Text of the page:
On Feb 1, 2013, at 9:59 PM, "Barrett, Brian W" <bwbarre_at_[hidden]> wrote:
> I don't think this is right either. Excluding a device that doesn't exist has many use cases. Such as disabling a network that only exists on part of the cluster. I'm not sure about what to do with seq; it's more like include than exclude.
Hmm. I've now given this quite a bit of thought. Here's what I think:
1. Just like there might be good reasons to exclude non-existent interfaces (e.g., networks that only include on part of the cluster), the same argument could be made for *including* non-existent interfaces.
2. It seems odd to me to have different behavior for non-existent interfaces between include, exclude, and/or seq.
3. We have a very strong precedent throughout OMPI that if a human asks for something that OMPI can't deliver, OMPI should error. According to this, and according to the Law of Least Surprise, I would think that if I typo an exclude interface name, OMPI should error and make a human figure it out.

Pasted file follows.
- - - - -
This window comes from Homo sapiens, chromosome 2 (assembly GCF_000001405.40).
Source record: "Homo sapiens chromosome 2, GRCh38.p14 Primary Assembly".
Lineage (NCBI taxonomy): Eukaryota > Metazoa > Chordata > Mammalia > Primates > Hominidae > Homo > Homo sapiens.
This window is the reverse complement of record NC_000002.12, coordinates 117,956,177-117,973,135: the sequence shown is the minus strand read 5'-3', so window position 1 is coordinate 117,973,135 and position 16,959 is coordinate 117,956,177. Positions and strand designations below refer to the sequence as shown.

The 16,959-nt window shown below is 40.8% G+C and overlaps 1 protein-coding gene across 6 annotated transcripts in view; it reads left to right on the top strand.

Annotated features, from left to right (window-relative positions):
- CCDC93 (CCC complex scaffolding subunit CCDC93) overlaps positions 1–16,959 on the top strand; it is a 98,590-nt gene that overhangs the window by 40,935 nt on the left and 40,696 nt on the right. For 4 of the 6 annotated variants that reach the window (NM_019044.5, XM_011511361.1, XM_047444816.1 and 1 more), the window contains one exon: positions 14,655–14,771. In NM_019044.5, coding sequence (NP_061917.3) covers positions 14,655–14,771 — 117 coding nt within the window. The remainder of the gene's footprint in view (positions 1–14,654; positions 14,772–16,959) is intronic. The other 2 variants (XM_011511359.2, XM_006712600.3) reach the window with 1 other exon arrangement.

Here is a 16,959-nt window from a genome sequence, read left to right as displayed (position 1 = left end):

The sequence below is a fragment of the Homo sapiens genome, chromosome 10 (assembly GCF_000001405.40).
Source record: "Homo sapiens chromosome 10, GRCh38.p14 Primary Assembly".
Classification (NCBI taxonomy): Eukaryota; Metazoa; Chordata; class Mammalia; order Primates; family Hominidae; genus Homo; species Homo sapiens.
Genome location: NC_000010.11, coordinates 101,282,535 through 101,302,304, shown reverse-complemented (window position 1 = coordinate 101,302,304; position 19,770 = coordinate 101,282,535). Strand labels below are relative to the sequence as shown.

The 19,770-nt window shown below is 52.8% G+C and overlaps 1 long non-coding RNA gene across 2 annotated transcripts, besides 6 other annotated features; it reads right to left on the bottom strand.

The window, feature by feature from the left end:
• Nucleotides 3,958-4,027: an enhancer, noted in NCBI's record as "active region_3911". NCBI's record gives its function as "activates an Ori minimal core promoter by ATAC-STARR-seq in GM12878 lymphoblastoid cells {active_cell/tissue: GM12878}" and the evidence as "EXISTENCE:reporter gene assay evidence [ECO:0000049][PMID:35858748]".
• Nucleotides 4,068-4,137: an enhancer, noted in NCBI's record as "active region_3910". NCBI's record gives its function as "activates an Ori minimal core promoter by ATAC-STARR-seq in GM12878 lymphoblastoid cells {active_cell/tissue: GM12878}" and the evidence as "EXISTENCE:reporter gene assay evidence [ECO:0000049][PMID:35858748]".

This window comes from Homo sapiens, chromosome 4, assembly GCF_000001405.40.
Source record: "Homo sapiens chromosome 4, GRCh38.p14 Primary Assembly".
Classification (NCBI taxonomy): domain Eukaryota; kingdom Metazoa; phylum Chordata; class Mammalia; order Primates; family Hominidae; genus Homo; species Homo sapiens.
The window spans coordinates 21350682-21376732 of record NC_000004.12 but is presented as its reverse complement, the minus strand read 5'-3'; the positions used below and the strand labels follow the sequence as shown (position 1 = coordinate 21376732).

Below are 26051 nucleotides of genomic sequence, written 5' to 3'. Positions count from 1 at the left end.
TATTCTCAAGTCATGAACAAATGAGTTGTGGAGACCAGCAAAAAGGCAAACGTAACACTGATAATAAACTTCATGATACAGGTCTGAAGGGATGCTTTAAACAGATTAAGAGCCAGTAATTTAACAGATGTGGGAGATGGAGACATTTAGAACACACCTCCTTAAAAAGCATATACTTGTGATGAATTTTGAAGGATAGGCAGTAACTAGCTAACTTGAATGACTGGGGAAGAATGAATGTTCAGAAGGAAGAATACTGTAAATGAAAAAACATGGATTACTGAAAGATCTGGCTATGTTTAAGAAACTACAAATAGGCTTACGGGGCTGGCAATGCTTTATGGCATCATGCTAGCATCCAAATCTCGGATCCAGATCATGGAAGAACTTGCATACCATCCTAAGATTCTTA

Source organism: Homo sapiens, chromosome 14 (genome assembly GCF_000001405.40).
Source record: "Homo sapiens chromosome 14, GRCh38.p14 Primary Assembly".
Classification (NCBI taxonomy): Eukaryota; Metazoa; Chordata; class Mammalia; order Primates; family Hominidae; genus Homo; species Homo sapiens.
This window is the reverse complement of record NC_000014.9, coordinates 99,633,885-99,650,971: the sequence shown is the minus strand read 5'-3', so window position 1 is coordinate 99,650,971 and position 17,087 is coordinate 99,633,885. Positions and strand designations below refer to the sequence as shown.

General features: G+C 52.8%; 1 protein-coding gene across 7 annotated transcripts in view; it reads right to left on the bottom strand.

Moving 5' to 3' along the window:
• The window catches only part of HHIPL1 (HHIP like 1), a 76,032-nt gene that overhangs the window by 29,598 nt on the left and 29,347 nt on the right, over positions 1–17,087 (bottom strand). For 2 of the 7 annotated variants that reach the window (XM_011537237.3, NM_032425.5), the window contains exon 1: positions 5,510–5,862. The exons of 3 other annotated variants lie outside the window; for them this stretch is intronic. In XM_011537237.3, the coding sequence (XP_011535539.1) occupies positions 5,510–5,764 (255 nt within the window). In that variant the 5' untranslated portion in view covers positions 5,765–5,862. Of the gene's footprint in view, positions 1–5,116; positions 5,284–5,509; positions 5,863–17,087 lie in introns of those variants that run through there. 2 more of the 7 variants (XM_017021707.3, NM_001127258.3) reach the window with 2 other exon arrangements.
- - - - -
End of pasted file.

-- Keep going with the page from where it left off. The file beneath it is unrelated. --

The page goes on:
4. If someone wants different includes/excludes in different parts of the cluster, then they should have per-node values for these MCA params.
5. That being said, #4 is not always feasible. Concrete example (which is why this whole thing started, incidentally): in my MTT cluster at Cisco, I have *some* nodes with back-to-back interfaces. I can't think of a good way to have per-node MCA params in an MTT run that is SLURM-queued and may end up on random nodes in my cluster -- that may or may not include nodes with loopback interfaces.
So how about this compromise:
If an invalid include, exclude, or if_seq interface is specified:
- If that interface is prefaced with "nowarn:", silently ignore that token
- Otherwise, display a show_help message and ignore the TCP BTL
mpirun --mca btl_tcp_if_include nowarn:eth5,eth6
- If eth5 doesn't exist, the job will continue just as if eth5 wasn't specified
- If eth6 doesn't exist, the TCP BTL will disqualify itself
(BTW: yes, I'm volunteering to code up whatever we agree on)
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